The N-Word (2004)

TOMATOMETER

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AUDIENCE SCORE

Critic Consensus: No consensus yet.

Movie Info

The biggest names in show business come together to offer their opinions on one of the most inflammatory words in the English language in filmmaker Todd Williams' revealing and thought-provoking documentary. In its long and complex history, the word "nigger" has gone from a cutting and derogatory racial slur to a term of endearment frequently used by African-American youth culture. Though the word has in a sense been "taken back" by the very people that it targeted, it still has the power to anger and enrage when taken out of its new context. As a variety of celebrities including Quincy Jones, Russell Simmons, George Carlin, Damon Dash, and Bryant Gumbel offer their opinions on this polarizing word, the taboo of language is broken to reveal an ever-changing society that is constantly attempting to make sense of a dark past while simultaneously attempting to build a brighter future.
Rating:
NR
Genre:
Documentary , Special Interest , Television
Directed By:
Written By:
In Theaters:
 wide
On DVD:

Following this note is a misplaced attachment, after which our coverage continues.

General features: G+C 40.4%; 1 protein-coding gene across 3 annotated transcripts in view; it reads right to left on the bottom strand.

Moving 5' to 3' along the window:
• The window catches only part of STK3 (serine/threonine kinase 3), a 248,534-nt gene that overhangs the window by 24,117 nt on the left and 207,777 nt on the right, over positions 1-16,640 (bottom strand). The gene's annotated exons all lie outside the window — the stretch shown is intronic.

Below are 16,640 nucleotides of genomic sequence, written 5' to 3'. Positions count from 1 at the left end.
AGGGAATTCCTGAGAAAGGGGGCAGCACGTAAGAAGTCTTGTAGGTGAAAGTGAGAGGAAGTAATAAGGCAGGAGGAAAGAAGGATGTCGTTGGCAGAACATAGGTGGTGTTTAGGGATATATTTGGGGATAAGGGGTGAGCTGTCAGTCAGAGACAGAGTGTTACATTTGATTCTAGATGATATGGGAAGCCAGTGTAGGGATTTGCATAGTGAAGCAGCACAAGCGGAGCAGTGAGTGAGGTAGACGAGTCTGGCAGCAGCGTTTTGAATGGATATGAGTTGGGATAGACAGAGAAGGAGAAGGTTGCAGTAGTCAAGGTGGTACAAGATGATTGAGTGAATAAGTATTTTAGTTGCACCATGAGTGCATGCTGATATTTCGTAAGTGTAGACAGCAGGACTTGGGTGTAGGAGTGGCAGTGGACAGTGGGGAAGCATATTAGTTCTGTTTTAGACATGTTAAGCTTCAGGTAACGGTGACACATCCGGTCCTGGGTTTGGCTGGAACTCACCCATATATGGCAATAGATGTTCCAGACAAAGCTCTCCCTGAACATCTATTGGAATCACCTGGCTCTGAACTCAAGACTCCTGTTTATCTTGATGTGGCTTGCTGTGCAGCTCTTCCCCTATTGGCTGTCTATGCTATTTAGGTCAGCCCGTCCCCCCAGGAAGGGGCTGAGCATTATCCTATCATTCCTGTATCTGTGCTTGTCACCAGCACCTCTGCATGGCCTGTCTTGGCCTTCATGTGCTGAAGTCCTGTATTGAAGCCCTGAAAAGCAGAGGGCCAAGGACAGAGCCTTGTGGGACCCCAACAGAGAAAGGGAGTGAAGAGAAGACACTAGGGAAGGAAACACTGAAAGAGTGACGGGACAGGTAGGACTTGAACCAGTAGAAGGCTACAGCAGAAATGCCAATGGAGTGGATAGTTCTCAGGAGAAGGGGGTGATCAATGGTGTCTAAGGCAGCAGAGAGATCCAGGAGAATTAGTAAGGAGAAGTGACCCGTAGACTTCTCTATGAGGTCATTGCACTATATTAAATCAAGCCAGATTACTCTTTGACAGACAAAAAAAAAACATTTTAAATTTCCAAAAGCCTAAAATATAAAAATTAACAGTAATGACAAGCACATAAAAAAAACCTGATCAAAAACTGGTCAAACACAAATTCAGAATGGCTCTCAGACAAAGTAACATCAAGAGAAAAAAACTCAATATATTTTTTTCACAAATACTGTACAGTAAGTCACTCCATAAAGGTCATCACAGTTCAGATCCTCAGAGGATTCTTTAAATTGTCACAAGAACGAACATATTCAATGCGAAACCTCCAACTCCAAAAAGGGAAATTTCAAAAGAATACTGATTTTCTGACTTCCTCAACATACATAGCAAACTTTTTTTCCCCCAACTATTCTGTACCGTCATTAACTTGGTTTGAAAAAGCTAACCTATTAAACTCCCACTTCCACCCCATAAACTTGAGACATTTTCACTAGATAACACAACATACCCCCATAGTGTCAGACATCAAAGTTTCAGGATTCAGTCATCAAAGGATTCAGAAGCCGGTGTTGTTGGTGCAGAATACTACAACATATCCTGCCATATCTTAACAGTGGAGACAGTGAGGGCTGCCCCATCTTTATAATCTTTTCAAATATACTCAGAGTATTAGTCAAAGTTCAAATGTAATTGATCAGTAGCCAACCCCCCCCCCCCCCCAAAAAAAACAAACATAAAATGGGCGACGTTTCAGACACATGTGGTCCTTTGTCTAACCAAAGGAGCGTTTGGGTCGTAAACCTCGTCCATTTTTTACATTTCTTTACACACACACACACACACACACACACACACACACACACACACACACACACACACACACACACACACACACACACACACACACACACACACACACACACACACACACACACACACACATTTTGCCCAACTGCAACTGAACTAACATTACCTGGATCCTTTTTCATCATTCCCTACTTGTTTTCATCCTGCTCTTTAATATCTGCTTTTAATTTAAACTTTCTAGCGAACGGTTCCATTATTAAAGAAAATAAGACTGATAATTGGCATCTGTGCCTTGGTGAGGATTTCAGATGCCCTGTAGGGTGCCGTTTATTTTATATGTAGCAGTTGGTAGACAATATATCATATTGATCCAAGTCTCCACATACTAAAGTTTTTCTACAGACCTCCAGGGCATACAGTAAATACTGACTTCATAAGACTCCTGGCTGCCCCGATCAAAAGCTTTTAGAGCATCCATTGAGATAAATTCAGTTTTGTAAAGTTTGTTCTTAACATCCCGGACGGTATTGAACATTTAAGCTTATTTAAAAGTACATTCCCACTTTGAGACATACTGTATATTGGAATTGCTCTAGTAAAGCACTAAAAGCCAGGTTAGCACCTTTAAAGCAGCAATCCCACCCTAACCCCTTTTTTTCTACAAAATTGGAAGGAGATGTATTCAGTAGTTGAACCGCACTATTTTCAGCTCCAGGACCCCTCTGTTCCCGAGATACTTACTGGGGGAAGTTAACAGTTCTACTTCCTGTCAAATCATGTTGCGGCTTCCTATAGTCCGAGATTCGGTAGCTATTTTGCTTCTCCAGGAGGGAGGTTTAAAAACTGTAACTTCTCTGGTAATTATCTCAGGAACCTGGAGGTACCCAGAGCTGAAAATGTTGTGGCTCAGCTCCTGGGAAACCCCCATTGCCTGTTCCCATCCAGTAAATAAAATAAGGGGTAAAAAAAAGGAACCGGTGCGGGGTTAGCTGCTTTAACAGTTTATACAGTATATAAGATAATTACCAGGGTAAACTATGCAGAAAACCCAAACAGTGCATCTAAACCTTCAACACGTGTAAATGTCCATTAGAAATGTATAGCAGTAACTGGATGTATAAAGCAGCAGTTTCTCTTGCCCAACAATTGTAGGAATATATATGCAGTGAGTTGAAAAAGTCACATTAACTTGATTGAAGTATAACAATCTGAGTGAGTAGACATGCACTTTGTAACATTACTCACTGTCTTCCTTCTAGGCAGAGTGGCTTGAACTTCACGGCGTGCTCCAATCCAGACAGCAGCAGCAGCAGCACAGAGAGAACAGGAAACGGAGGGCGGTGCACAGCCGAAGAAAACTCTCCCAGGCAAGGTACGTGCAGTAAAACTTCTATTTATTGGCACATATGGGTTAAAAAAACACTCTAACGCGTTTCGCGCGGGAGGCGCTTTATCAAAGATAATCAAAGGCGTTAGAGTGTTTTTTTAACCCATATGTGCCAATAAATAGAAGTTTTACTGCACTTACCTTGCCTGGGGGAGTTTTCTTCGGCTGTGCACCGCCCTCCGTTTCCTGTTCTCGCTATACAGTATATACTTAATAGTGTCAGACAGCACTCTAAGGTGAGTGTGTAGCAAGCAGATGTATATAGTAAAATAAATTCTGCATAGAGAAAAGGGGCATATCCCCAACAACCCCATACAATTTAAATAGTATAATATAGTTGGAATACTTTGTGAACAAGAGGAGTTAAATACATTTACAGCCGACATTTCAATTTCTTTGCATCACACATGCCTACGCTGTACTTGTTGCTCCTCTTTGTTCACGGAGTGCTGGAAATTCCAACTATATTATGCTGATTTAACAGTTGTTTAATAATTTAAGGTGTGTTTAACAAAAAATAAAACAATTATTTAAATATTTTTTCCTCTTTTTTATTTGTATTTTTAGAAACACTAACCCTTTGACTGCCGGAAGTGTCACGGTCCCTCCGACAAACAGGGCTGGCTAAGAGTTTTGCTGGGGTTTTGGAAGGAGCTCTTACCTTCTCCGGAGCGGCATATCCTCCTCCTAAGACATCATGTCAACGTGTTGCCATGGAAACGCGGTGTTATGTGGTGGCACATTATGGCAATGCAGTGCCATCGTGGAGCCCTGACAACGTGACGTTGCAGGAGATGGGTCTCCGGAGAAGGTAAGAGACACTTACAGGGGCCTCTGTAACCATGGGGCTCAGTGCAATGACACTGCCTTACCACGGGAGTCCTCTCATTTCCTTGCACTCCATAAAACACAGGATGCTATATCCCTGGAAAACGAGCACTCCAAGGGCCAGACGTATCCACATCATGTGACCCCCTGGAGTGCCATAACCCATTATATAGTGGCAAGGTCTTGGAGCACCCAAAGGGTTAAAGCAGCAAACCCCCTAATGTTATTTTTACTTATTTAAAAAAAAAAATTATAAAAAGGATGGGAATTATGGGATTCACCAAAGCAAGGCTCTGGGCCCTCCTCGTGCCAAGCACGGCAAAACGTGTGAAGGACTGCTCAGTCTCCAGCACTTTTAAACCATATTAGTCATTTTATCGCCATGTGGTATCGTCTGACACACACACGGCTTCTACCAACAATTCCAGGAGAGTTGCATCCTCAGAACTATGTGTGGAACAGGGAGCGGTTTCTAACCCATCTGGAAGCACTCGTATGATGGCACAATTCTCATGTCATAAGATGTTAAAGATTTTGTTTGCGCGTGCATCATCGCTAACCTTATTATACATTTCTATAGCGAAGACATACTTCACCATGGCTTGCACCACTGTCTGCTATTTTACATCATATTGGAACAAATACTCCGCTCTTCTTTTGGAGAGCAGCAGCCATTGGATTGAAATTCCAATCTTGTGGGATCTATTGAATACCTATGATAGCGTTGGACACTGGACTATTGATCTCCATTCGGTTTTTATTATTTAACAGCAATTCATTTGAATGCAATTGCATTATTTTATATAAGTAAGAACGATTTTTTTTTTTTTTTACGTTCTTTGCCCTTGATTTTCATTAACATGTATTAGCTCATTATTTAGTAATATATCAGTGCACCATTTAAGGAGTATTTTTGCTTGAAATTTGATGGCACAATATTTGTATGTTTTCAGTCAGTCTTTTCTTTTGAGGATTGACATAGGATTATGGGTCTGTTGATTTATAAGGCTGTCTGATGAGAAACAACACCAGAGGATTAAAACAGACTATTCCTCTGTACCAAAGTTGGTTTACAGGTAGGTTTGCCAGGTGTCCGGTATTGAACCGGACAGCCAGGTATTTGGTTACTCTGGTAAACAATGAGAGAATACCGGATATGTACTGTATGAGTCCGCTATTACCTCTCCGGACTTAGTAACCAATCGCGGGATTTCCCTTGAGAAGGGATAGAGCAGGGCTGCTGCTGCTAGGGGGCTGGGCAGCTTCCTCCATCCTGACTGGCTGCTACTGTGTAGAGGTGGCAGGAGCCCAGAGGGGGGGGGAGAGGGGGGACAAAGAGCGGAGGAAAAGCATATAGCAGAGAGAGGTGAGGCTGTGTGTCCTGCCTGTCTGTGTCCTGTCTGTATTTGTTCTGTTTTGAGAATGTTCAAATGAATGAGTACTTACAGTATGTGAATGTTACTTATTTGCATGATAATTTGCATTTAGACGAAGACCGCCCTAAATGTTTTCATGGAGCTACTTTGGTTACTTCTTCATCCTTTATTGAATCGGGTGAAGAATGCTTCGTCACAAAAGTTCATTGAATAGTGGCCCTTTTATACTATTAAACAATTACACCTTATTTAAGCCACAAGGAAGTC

Runtime:
Studio:
TRIO

Critic Reviews for The N-Word

All Critics (1)

Documentary revolving around the question of whether the N-word is taboo or has been rendered meaningless by overuse?

Full Review… | May 26, 2007
Upstage Magazine

Is it now socially acceptable to utter the N-word in polite company?

January 17, 2007
Bean Soup Times

Audience Reviews for The N-Word

½

I had to see this documentary in college and I recommend it. It's an important film about different opinions on whether the word should be used or not.

Jim Woehr
Jim Woehr

Super Reviewer

It was a little all over the place at times, and it touches on a LOT of big issues in a very short period of time, but if nothing else, it provides a great overview of where we currently stand and has some great contributions from people like Chris Rock, Samuel L. Jackson, Paul Mooney, etc.

Matthew Milligan
Matthew Milligan
½

Some great footage- but there's not a strong narrative structure. It feels like random clips strung together on the same theme. Some progression would greatly help.

Chip Hall
Chip Hall

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